What is more, as it is said by many specialists, communication is mostly based on body language, the tone of our voice and how we behave during the conversation. Not to mention that still the semantic aspect might be quite crucial. Small differences between two similar words may destroy the whole project so you need to build the bridge between you and the customer. You will not be able to do it by using a machine translator I believe.

There is one language that you know which may be surprising for the readers…

I know sign language. Being CODA (a child of deaf adult) in many cases means that from the very beginning of your childhood you go with you partners and act as a translator in the shops, offices etc. You learn both languages and try to balance between them. It also includes learning to recognize  emotions- in order to translate the meaning to sign language you need to understand emotions. Face to face meeting is slightly easier but by phone it may be challenging. Building such communication bridge means not only translation, but also understanding of culture. The deaf culture in Poland is completely different than hearing one because of the way educational system is defined for kids with hearing disabilities.

Singapore

It is not common to use sign language. I mean, you are the first person that I have met who knows it. Can you tell something more about it?

This is my mother tongue. I do not use it too much; however I know it just like you know Polish. This is the language where you use your face, hands and body really extensively to communicate. You need to see each other in order to talk so even starting a conversation is already quite interesting – how to make sure that the person knows you started a conversation?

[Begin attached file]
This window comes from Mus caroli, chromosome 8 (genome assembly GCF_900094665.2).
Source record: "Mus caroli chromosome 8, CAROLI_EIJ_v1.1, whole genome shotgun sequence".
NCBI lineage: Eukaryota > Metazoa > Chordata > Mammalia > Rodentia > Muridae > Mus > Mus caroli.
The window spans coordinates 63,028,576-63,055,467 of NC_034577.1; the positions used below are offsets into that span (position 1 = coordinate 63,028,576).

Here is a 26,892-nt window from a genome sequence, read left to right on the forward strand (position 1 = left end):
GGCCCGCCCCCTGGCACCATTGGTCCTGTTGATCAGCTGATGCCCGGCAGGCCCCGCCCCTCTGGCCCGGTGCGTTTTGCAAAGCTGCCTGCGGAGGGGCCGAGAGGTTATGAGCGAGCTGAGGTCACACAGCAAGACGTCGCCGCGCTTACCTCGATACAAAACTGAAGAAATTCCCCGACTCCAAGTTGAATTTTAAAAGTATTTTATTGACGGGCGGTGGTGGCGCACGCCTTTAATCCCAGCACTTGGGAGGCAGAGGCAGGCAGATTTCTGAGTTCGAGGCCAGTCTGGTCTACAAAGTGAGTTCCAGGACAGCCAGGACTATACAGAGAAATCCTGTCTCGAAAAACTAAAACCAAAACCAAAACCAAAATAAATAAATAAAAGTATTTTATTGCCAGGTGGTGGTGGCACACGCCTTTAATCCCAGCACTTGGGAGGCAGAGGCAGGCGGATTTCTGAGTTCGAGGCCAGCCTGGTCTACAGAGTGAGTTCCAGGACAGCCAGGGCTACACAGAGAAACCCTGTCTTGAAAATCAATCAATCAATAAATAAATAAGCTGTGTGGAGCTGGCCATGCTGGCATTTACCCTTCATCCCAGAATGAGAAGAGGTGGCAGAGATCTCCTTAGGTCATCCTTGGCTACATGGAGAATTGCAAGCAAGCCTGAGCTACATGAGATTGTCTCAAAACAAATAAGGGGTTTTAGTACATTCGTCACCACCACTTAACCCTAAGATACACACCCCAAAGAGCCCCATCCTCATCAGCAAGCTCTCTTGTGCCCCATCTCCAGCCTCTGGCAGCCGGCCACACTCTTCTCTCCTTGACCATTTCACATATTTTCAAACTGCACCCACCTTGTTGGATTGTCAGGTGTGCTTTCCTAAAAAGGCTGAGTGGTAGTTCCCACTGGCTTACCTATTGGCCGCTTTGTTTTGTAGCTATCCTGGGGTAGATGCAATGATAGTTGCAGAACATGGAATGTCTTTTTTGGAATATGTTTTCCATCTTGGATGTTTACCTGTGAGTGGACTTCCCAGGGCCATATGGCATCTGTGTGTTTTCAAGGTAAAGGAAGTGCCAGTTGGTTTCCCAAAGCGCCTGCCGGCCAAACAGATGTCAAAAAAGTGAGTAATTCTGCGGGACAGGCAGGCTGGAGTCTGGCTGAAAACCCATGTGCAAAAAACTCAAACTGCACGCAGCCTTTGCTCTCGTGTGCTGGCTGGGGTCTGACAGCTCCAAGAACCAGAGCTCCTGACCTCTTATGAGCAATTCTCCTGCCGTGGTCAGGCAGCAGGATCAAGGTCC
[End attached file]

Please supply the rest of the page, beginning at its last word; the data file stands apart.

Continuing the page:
The language gives an impression of being simplistic. Some people tend to say you are able to discuss only simple ideas with this language. It is not necessarily the case. For sure, to some extent abstraction is quite challenging to talk about, mainly because of the semantic of the words which are in some cases untranslatable. On the other side, the emotional aspect is much more wider and much more flexible. You should see poetry in sign language… it is so amazingly beautiful and untranslatable to oral language I am afraid.

What may be surprising for some people is that sign language is not universal across the globe. It is not even universal across Poland. Of course, some signs are similar, for example, physical things (like ‘cup’, ‘leg’) which you can mime with your hands. But when it comes to other words, they may differ. Moreover, this language is alive which means it keeps changing and evolving. It is very difficult to use Polish sign language and speak Polish at the same time. The way of building sentences is completely different.

Let us go back to the area of consulting. Why have you decided to work in such a field?

For a long time, I did not want to work in consulting. The jobs available on the market gave no  possibility to provide the type of advisory I am able to provide right now in Adaptive Group. I did not want to be a consultant in the shape that market wanted me to be.